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United States hot on heels of North Korea's Hidden Cobra malware

19 Feb 2018

The United States Computer Emergency Readiness Team (US-CERT) is honing in on the North Korean Government’s cyber espionage activities known as HIDDEN COBRA, which have been operational since at least 2009.

The Department of Homeland Security (DHS) and the Federal Bureau of Investigation (FBI) have been working together to understand the North Korean Government’s cyber activities.

Since 2009, Hidden Cobra actors have leveraged their capabilities to target and compromise a range of victims; some intrusions have resulted in the exfiltration of data while others have been disruptive in nature. Commercial reporting has referred to this activity as Lazarus Group and Guardians of Peace,” US-CERT states in an alert from June 2017.

“Tools and capabilities used by Hidden Cobra actors include DDoS botnets, keyloggers, remote access tools (RATs), and wiper malware. Variants of malware and tools used by HIDDEN COBRA actors include Destover, Wild Positron/Duuzer, and Hangman.”

“Hidden Cobra actors commonly target systems running older, unsupported versions of Microsoft operating systems. The multiple vulnerabilities in these older systems provide cyber actors many targets for exploitation. These actors have also used Adobe Flash player vulnerabilities to gain initial entry into users’ environments.”

In a malware analysis report of the HARDRAIN Trojan from earlier this month, US CERT explicitly states that the FBI is highly confident that the Hidden Cobra actors are using malware and proxy servers to squat and exploit victims’ networks.

The latest techniques involve Windows executable files that function as proxy servers and implement ‘Fake TLS’. It goes by several names, including Backdoor:Win32/Escad.A!dha.

US-CERT explains:

“The proxy sessions are disguised to appear as encrypted TLS/SSL sessions by using public SSL certificates obtained from well-known, legitimate Internet services. The legitimate certificates are contained within the malware. However, the traffic between the operator and the proxy server is encrypted using an unidentified cipher.”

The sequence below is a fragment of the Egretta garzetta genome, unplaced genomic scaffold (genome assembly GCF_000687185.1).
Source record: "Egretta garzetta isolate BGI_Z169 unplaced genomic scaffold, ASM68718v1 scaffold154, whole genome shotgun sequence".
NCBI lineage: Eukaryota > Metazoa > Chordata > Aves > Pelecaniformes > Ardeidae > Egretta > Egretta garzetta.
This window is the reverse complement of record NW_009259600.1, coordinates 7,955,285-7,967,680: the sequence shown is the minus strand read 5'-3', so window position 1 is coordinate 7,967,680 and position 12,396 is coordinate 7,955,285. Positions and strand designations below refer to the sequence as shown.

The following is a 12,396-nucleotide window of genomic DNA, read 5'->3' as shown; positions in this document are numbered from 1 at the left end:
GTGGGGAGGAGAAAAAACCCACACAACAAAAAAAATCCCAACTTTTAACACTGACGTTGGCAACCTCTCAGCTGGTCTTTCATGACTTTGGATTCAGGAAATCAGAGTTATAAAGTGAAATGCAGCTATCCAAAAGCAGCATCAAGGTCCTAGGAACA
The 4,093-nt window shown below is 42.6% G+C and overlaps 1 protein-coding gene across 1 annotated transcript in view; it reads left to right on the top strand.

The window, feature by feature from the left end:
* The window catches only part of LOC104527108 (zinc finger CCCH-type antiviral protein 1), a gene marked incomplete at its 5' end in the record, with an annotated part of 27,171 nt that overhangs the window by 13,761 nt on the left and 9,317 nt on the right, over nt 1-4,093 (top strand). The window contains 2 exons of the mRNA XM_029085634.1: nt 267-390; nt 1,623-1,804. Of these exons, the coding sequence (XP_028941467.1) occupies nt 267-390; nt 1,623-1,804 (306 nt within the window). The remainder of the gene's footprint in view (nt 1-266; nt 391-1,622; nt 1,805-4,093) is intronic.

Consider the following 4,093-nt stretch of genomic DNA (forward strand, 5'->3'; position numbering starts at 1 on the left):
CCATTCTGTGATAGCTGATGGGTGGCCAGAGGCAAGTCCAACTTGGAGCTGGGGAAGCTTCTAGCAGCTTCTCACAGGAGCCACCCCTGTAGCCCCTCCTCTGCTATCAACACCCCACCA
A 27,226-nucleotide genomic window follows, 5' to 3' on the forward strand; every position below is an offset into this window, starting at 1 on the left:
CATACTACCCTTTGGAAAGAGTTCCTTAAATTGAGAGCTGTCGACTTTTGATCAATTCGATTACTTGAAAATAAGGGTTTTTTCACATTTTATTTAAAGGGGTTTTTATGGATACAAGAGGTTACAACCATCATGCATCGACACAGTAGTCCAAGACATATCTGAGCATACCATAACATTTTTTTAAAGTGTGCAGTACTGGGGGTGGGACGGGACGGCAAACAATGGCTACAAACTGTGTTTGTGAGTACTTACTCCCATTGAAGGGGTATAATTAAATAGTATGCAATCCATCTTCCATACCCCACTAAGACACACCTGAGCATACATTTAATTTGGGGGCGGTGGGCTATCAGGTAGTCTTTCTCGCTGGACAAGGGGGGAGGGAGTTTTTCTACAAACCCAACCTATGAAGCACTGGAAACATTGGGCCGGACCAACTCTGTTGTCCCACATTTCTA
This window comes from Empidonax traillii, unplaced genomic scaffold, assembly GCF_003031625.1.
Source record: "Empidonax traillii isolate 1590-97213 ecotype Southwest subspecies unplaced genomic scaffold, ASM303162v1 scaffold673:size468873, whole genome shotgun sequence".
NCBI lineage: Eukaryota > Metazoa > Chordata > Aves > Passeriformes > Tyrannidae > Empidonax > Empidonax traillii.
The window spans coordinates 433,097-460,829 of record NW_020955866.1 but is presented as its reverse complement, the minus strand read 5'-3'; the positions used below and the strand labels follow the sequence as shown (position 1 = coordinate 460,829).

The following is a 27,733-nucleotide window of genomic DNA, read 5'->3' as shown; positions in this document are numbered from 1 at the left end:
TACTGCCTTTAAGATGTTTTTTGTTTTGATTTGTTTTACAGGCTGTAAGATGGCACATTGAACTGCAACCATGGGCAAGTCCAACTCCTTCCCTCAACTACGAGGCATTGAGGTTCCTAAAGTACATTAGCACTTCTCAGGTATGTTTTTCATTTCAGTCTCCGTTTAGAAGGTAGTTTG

Another malware is an Executable Linkable Format (ELF) file that functions as a Remote Access Trojan on Android devices. It goes by different names, including Andr/Spy-ANK.

“This artifact is a malicious ELF ARM executable designed to connect to hard-coded Internet Protocol (IP) addresses. Static analysis indicates this ELF binary, designed to run on Android platforms, is a fully functioning Remote Access Tool.”

US-CERT also attributes Trojans BADCALL and BANKSHOT to the North Korean Government.

US-CERT would like to remind users and administrators of the following best practices to strengthen the security posture of their organization's systems:

  • Maintain up-to-date antivirus signatures and engines.
  • Restrict users' ability (permissions) to install and run unwanted software applications.
  • Enforce a strong password policy and implement regular password changes.
  • Exercise caution when opening e-mail attachments even if the attachment is expected and the sender appears to be known.
  • Keep operating system patches up-to-date. Enable a personal firewall on agency workstations. Disable unnecessary services on agency workstations and servers.
  • Scan for and remove suspicious e-mail attachments; ensure the scanned attachment is its "true file type" (i.e., the extension matches the file header).
  • Monitor users' web browsing habits; restrict access to sites with unfavorable content.
  • Exercise caution when using removable media (e.g., USB thumbdrives, external drives, CDs, etc.).
  • Scan all software downloaded from the Internet prior to executing.
  • Maintain situational awareness of the latest threats; implement appropriate ACLs.
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